Harvard Heart Letter

Heart attack risk soars soon after losing a loved one

Some events in life—like the death of someone important to you—are impossible to prepare for. If you find yourself mourning a spouse, family member, or close friend, take time to take care of yourself. That's the bottom line from a new study by researchers at Harvard-affiliated Beth Israel Deaconess Medical Center (BIDMC).

They found that a person's risk of having a heart attack skyrockets to 21 times its norm in the first day after the death of a beloved friend or family member. The heart attack rate remains eight times above normal during the first week, but then steadily declines over the course of a month. The physiological explanation for these findings is that intense emotions can increase heart rate, blood pressure, and the tendency for blood to clot—all of which raise the risk of a heart attack.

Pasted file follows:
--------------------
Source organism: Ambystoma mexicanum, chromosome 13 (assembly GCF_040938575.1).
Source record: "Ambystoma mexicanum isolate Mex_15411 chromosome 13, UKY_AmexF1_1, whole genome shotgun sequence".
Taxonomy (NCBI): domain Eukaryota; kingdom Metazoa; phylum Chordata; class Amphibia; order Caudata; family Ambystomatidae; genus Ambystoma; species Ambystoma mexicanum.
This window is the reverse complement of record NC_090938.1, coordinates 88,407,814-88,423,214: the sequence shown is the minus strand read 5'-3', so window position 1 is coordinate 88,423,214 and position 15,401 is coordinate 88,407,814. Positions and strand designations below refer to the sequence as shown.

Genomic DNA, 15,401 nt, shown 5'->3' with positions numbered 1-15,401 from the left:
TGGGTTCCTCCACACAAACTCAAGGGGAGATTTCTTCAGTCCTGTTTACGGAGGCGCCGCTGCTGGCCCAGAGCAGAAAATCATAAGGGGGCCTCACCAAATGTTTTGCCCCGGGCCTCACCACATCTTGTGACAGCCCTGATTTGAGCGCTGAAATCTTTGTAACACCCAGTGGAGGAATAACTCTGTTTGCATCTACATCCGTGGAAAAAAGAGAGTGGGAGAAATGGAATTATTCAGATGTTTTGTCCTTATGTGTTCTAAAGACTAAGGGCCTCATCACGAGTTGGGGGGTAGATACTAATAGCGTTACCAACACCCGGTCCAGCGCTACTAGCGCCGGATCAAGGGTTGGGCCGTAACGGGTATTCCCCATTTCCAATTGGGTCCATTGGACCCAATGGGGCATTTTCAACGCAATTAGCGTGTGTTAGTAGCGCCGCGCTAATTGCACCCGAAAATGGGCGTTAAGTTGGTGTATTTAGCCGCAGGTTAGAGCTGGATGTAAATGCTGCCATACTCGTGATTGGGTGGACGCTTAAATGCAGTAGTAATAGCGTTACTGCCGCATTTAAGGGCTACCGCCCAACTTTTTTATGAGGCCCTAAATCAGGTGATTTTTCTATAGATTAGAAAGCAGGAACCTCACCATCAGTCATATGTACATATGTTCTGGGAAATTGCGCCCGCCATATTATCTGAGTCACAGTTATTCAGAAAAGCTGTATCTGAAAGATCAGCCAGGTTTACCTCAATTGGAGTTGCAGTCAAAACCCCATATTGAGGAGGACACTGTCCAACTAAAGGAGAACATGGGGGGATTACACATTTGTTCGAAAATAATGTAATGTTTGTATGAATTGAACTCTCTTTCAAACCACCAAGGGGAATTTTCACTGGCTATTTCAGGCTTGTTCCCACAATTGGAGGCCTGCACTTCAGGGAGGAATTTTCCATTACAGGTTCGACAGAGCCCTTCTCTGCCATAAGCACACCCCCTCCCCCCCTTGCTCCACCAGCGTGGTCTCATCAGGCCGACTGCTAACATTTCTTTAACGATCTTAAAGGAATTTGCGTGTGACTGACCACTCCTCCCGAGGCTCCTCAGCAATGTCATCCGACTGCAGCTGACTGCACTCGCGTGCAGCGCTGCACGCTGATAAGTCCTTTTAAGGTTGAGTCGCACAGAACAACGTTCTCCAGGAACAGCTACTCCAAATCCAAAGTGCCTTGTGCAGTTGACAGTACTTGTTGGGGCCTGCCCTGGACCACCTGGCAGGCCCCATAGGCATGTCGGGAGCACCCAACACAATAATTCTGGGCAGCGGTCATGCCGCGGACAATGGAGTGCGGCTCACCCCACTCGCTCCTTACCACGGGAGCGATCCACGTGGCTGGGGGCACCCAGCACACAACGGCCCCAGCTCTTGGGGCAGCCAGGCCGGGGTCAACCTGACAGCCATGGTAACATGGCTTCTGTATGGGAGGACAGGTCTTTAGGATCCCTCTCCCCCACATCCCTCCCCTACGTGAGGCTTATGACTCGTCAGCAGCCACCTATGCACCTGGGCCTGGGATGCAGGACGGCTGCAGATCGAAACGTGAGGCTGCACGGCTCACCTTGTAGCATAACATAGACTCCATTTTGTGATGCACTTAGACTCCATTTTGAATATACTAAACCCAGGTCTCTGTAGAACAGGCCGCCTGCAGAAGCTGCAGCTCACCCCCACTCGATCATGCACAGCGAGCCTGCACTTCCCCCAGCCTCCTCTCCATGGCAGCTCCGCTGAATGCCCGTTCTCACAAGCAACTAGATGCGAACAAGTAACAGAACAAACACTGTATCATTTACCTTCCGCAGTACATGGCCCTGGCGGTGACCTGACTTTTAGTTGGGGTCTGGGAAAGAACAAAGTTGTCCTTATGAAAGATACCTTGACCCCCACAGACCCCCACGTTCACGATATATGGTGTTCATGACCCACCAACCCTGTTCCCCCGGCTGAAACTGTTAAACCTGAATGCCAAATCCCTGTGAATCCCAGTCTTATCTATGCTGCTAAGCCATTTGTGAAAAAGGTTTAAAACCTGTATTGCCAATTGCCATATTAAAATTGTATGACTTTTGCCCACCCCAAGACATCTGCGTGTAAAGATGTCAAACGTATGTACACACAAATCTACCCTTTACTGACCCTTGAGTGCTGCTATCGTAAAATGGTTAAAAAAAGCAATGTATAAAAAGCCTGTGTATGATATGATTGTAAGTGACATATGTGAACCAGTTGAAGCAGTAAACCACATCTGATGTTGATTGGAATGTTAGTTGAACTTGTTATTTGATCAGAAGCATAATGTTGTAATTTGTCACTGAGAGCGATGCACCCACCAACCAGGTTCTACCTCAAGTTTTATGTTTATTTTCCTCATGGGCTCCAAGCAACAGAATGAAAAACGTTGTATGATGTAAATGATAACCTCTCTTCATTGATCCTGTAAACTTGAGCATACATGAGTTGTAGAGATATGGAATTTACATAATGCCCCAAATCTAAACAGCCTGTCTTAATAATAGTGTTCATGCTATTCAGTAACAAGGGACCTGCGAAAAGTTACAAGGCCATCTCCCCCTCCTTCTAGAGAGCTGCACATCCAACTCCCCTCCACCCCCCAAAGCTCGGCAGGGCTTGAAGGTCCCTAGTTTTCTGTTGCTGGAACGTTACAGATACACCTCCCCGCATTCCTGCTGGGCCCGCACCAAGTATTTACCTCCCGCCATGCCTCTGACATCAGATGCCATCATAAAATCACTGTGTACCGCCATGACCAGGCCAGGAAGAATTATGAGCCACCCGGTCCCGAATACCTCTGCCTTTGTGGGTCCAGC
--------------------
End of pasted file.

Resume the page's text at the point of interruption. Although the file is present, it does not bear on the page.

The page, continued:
"It's quite rare to find a risk increase of this magnitude based on one factor," study author Dr. Murray Mittleman, director of BIDMC's Cardiovascular Epidemiological Research Program, told the Heart Letter.

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